The Walden Effect: Homesteading Year 5. Farming, simple living, permaculture, and invention.

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Last day on the job

Installing an electric pole

Our crew's last job was installing an electric pole for the power company to connect to. The guys were clever and did all the wiring in the shop then brought the whole shebang to our place to slide into a auger-dug hole.

Levering a pole upright

Up she goes!

Burying an electric line

The wire is protected by conduit as it goes into and out of the ground but is bare for the rest of its length. It's also right next door to the easily-puncturable water line. Think I can remember that spot and not try to plant a tree there?

Lacey the dog

After the pole was up and the hole filled in, we had to say farewell to Lacey and her human family. We enjoyed having the pup oversee our project, but at a rate of $13,270 for labor and supplies to clear brush, cut down several trees, install our septic system (the biggie at $8,500), move and set up our trailer, hook up the water and electric lines, and gravel our driveway, we couldn't afford to keep her around much longer. Good thing Huckleberry doesn't charge those kinds of rates!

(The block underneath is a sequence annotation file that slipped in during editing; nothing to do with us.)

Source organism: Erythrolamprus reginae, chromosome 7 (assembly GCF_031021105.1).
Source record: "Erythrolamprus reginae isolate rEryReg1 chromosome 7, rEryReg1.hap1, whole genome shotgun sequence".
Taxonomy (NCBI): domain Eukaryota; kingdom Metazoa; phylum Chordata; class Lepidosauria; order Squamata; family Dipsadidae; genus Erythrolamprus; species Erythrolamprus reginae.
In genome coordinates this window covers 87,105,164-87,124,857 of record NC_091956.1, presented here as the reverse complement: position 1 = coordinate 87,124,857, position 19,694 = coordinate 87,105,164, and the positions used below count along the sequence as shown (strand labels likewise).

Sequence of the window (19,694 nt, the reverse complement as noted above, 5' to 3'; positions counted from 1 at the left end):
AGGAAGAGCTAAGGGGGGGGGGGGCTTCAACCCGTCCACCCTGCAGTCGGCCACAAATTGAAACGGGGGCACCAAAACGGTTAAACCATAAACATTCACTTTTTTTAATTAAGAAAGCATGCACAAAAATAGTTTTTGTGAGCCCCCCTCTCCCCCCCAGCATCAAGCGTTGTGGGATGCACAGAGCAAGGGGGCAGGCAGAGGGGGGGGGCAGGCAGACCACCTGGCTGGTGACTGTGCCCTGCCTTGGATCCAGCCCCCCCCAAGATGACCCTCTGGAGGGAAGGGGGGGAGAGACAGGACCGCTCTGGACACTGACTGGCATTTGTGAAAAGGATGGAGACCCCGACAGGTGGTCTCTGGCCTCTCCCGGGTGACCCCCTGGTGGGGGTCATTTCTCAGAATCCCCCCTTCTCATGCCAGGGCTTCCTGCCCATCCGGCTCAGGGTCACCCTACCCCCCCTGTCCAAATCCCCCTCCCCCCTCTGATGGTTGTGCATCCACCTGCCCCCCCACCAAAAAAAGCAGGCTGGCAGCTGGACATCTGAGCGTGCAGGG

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Perhaps there are followers who live near enough and who have skills that might welcome a chance to assist you as you ramp up.
Comment by Gerry Thu Nov 2 11:26:19 2017

One very unique homestead, $1,500 per acre, the opportunity of a lifetime